Riffing on the Molton “Pigdemic” cartoon controversy

In today’s issue, two Mountain Xpress contributors — the Asheville Disclaimer parody news and cartoonist Brent Brown — riff on the controversy over one of the most discussed and debated recent items to appear in the publication: Randy Molton’s May 6 “Pigdemic” cartoon.

Readers sounded off about the cartoon, which many deemed an offense against mountain culture for intimating that a mountain resident had sexual intercourse with livestock (specifically, a pig), in lengthy online discussions here, here and here.

Perhaps the discussion will take even more new directions, given the follow-up pieces by Brown (click here to see his cartoon) and the Disclaimer folks (click here for their bit).

Jon Elliston, managing editor

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About Jon Elliston
An Asheville-based mountain journalist: Former Mountain Xpress managing editor. Investigations and open government editor at Carolina Public Press. Senior contributing editor at WNC magazine.

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4 thoughts on “Riffing on the Molton “Pigdemic” cartoon controversy

  1. Susannah G

    As a 7th generation Appalachian, I can say that the thing that offends me most about this controversy is the idea that I am a fragile oppressed minority in need of special protection. I wonder how many of the well meaning individuals who would protect my honor actually came from here or understand the culture. One of the greatest qualities of Southern Appalachian culture is the combination of humor and humility that allows us to laugh at ourselves freely. We as a people are more than strong enough to shrug off yet another silly cartoon.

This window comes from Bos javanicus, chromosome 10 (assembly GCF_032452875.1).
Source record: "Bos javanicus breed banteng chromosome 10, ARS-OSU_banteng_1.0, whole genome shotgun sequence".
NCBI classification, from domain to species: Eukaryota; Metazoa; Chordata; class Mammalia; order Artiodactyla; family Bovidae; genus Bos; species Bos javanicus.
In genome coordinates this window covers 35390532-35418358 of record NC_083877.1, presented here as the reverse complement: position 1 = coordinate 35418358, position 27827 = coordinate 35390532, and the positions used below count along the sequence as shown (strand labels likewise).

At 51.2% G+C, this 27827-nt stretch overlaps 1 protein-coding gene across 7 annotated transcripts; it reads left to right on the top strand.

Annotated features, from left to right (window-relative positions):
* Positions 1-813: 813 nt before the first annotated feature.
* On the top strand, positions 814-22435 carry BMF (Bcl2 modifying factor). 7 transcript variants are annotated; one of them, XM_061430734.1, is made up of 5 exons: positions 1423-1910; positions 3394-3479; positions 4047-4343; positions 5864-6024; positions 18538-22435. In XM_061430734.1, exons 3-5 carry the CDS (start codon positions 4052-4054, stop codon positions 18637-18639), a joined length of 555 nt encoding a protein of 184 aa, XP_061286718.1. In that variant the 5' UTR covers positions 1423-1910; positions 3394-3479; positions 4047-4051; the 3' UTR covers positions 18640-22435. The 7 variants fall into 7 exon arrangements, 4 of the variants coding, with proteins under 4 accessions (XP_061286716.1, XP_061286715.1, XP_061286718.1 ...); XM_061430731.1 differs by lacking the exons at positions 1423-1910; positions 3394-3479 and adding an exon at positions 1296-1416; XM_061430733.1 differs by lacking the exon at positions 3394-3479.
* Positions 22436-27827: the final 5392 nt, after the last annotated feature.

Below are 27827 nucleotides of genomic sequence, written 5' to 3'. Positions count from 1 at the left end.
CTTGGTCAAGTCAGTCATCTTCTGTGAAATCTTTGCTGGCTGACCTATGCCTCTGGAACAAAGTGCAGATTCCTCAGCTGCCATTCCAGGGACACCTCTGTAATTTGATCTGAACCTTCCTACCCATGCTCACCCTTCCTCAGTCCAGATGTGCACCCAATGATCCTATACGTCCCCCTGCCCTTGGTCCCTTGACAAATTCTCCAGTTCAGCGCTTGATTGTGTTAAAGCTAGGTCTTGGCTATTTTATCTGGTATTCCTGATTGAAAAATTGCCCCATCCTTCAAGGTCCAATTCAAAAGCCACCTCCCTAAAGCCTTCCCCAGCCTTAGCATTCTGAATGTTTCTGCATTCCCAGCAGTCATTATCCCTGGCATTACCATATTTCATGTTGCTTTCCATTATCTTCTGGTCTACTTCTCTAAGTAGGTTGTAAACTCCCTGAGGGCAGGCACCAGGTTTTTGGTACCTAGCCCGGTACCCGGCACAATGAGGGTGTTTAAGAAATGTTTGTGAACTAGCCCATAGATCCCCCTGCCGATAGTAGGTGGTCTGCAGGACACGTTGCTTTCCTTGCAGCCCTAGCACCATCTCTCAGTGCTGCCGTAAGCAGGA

One thing I have observed in life is that ignorance does not have regional boundaries, and that perversion is universal. I can laugh at the idea of an Appalachian having relations with a pig, because I fully believe that northern farmers have done the same thing- in fact I believe bestiality has historically existed wherever beasts mix with man. Perhaps I have an unusual perspective on this, but really it’s only an extension of the well known internet “rule 34” which states “If it exists, there is porn of it”.

    In the weeks before this cartoon was printed I saw several online posts that insinuated the same thing about Hispanics and livestock, but of course that slipped under the local radar and was forgotten, and perhaps that was best. The most useful response to insult is to ignore it, rise above it, and move on- think how many more people have seen this cartoon now that there has been an outcry- if there had been no controversy it would have been forgotten in a day. How many more people have heard the phrase “nappy headed ho” because of controversy in the media, versus the number of people who would actually have listened to Don Imus’ radio program in the first place?